There are only two reasons to come to work.
Fun and money.
And you have to have both.
One of them will not be enough. Not if you want to love what you do, that is.
Having a job where you get just one or the other often seduces you into thinking you have found your dream job.
But in most cases, that dream fades like a mirage as you realise a key ingredient of “job love” is missing.
And these days, where our jobs are typically so demanding, you simply have to have both elements for it all to be worth it.
But let’s dig into what I mean by “fun” and “money”.
At work, “fun” is much more than just having a giggle.
Fun means working in a business where you believe in the vision and the ethos. That’s where “fun” begins.
To do a challenging job well, you have to be doing something that has meaning to you every day.
Fun on the job means working with people you like and respect. Fun at work includes collaboration, mutual support and a strong bond of shared goals.
Fun means winning more than losing, continuous learning, constantly growing as a businessman and doing something you know impacts people in a positive way.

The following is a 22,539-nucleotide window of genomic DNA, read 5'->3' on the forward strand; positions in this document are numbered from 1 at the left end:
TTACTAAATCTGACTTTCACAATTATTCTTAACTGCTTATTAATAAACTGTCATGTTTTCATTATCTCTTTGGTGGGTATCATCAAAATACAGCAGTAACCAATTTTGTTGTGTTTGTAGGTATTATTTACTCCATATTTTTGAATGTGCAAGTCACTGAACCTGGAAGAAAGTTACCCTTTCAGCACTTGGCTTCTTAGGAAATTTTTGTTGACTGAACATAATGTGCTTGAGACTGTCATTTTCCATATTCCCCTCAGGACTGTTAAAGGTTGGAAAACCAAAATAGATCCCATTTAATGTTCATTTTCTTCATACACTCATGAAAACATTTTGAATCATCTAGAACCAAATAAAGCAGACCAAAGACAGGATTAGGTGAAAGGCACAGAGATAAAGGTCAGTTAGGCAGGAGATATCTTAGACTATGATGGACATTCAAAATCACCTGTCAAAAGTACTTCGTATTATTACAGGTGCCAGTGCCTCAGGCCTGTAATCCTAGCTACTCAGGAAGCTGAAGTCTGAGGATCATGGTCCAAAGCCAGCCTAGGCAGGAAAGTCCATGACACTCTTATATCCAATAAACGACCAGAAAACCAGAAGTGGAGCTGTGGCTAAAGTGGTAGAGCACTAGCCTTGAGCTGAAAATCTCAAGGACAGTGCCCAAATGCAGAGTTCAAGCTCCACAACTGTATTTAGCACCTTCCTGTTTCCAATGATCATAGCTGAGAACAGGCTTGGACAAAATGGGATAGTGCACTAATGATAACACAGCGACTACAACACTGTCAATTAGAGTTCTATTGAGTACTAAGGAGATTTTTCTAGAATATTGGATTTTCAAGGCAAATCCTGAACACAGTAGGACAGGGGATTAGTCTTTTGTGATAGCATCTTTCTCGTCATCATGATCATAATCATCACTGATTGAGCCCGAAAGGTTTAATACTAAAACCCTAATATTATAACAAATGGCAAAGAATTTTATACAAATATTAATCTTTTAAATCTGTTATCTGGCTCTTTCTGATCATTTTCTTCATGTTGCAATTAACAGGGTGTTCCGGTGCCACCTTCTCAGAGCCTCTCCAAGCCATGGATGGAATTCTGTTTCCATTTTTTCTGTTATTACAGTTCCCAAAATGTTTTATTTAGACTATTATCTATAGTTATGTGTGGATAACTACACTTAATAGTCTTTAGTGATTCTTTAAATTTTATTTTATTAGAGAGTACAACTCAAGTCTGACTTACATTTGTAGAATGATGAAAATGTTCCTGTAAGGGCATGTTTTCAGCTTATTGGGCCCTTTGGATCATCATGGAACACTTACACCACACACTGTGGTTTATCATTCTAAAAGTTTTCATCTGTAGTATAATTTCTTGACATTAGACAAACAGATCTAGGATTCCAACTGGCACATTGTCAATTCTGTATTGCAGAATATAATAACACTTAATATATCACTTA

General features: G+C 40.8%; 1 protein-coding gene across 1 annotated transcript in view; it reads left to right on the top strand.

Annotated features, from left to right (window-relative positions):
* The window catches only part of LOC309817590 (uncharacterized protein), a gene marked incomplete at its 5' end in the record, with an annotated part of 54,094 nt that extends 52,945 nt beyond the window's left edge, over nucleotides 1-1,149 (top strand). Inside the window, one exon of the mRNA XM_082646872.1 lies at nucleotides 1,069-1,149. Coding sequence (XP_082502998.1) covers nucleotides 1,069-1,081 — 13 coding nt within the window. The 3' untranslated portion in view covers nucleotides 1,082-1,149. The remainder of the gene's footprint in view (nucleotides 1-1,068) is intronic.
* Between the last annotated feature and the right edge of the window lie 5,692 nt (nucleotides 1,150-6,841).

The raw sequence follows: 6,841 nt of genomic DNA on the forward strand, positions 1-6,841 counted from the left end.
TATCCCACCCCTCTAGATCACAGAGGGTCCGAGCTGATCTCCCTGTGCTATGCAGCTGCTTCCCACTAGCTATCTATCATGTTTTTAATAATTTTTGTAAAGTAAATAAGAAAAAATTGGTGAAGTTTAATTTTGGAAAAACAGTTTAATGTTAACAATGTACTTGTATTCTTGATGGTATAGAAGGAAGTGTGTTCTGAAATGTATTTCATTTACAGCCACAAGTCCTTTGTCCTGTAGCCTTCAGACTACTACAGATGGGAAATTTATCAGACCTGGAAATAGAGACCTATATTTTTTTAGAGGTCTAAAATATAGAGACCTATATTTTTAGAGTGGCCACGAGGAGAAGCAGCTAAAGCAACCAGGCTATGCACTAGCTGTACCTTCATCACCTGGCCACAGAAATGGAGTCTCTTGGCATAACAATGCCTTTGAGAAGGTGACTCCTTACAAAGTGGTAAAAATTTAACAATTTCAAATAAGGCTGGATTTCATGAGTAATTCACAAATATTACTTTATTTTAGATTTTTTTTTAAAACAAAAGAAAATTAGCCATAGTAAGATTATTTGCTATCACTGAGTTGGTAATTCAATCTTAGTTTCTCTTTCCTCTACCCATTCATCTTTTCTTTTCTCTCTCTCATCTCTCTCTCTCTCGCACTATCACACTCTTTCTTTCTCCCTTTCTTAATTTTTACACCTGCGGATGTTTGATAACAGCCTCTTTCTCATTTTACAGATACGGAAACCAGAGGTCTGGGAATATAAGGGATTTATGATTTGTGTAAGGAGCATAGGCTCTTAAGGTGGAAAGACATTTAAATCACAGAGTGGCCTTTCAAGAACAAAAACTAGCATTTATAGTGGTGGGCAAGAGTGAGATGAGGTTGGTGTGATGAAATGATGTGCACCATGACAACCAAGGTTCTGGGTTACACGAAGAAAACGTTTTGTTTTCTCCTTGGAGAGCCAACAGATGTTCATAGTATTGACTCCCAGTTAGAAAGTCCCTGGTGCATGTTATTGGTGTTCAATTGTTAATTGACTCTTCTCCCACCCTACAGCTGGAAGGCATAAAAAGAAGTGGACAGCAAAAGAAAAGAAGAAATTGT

That’s fun. And it includes traditional fun too.
That means a workplace where you can have a laugh, socialise easily, enjoy your colleagues’ company and celebrate group and individual success.
Having a job that enhances your self-esteem and sense of worth — that is fun.
Is that how it is for you where you work?
I believe that if you are going to thrive in any role, you need to have “fun” the way I define it here.
But what about “money”?
I don’t simply mean the amount you get paid, as important as that may be.
I mean working in a business that is financially successful, for a start.
If an organisation has a great product or service and delivers it well, it will thrive. And that is where you want to work.
Profit is not a dirty word. Profit is like oxygen. You don’t wake up every day with “profit” as your only goal, but like oxygen, you notice it when it’s not there.
Making money means an organisation can invest in people, learning, marketing and technology. And that is fun.
And “money” means getting a fair reward for the effort applied and the result achieved.
And that means if you are good at your job, you get well rewarded.
And financial success is important in only one way — it offers you more choices in life. And that leads you back to fun.
So there it is. You can read many books on employee engagement and motivation at work, but you don’t need them to evaluate whether you are in the right job.
Want to love what you do?
Work with the “twin sisters of the holy grail” — fun and money.